Wednesday 28 September 2022

Check out the new article by Messika Revel, Teacher-Researcher in Ecotoxicology, for The Conversation.

Adults are estimated to ingest about 50,000 plastic particles per year, and babies more than one million per year. Plastic particles can be ingested through drinking or tap water, contaminated food (in direct contact with plastic packaging), through ambient air containing microfibers (from textiles, for example) or through skin contact with hygiene products.

The toxic effects of these particles on humans are still unknown but there are three main health risks: the diffusion of toxic chemical components such as additives (bisphenols, phthalates, metals); the release of harmful substances adsorbed by particles, which then act as vectors of environmental pollutants; and physical damage directly caused by plastic debris (fragments, fibers, foam, microbeads) causing lesions or obstruction in various organs. Several studies have highlighted effects at the cellular level, in particular increased inflammation, oxidative stress, cell death and disruption of energy metabolism.

The aquatic environment is the final receptacle of waste and contaminants related to these "microplastics" (smaller than 5 millimeters) and is therefore particularly studied. At the beginning of September 2021, the number of plastic fragments floating on the surface of the oceans was estimated at 24,400 billion, with an estimated weight of between 82,000 and 578,000 tons.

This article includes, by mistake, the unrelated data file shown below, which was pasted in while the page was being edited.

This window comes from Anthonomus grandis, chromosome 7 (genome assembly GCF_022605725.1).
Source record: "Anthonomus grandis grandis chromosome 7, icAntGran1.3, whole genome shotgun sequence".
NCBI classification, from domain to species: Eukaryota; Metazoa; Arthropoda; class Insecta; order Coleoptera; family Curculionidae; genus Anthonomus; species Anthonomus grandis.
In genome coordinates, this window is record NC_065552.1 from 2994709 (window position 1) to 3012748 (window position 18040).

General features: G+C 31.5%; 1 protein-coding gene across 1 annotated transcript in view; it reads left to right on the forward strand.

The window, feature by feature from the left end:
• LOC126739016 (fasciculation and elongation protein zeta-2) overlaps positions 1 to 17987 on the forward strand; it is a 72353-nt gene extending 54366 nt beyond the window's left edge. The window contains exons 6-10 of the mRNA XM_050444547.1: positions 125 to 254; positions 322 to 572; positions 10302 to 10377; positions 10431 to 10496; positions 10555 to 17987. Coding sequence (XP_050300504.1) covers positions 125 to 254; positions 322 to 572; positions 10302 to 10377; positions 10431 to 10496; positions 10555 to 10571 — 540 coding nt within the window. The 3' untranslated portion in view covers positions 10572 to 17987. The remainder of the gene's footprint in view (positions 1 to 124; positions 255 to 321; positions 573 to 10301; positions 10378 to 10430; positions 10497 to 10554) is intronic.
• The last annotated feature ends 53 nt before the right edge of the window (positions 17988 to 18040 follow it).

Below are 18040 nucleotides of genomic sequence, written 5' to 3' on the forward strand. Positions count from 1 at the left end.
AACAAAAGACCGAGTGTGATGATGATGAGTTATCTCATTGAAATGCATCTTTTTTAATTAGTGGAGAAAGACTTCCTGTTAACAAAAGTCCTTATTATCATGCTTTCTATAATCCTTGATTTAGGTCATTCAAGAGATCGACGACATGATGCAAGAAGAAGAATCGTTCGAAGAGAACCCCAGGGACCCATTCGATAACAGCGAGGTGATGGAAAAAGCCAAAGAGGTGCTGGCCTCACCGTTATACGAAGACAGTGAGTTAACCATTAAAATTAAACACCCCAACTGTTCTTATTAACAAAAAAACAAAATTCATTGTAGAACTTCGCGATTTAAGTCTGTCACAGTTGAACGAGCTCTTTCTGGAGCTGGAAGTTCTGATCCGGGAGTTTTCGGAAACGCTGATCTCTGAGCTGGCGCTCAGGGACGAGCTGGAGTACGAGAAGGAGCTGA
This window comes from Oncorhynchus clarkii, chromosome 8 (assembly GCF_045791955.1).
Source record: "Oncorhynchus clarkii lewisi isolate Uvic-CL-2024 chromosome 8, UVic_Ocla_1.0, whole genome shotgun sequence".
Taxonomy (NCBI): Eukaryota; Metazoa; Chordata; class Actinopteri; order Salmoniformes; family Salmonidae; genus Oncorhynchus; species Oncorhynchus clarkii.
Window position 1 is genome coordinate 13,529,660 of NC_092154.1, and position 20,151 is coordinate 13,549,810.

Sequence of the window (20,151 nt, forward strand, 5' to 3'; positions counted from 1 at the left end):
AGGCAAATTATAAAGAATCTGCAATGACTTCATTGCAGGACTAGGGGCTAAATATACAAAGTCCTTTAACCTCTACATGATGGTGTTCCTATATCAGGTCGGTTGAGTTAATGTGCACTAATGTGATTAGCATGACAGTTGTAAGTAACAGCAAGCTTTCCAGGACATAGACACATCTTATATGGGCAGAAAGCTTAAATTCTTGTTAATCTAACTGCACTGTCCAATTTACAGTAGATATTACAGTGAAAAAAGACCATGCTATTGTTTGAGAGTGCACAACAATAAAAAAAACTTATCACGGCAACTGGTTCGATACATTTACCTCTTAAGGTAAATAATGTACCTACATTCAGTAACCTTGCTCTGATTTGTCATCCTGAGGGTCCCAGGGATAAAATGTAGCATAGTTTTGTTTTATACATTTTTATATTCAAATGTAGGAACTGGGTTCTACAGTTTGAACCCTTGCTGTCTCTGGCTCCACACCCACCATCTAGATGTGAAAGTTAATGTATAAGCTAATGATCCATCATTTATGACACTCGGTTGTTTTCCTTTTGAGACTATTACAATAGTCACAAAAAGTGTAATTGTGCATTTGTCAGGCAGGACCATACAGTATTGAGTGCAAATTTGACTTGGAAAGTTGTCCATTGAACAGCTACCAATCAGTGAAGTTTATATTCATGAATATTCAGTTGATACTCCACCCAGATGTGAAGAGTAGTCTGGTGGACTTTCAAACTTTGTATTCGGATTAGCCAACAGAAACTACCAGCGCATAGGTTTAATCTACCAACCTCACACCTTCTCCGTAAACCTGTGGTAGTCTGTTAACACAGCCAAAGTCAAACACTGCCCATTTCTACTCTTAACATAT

For several years, more and more laboratories have been studying the toxic effects of plastic particles in marine and freshwater organisms, including bacteria, fish and aquatic plants, but the wide variety of characteristics of these particles, such as their size, shape, type of polymer (polyethylene, polypropylene, polystyrene, etc.) and added additives, make the effects difficult to disentangle. While the toxicity of these particles can be assessed individually in each of these species, it will take a considerable amount of time to test all existing particle types and associated additives.

Among the complementary or even alternative methods, cell culture, also known as in vitro testing, could be a promising tool to assess the toxicity of different plastic particles. This approach presents technical challenges and also limitations, notably to extrapolate the results to whole organisms... like humans.


The interest of cell culture to evaluate the toxicity of micro and nanoplastics

Scientists, who are used to working with animal models, are facing more and more ethical, economic and environmental challenges in their practices.

Cell culture is mainly used to evaluate toxicity at the level of cells from certain organs, for example the liver or the lungs, and the mechanisms involved, in a wide variety of experimental conditions.

Currently, in vitro studies are being developed to determine the toxicity of contaminants in several aquatic organisms. This tool would have a strong ethical interest because it would allow to respect the "3Rs principle": replace the use of animals by other experimental methods, reduce the number of animals used in experiments, and improve experimental procedures in order to reduce animal suffering.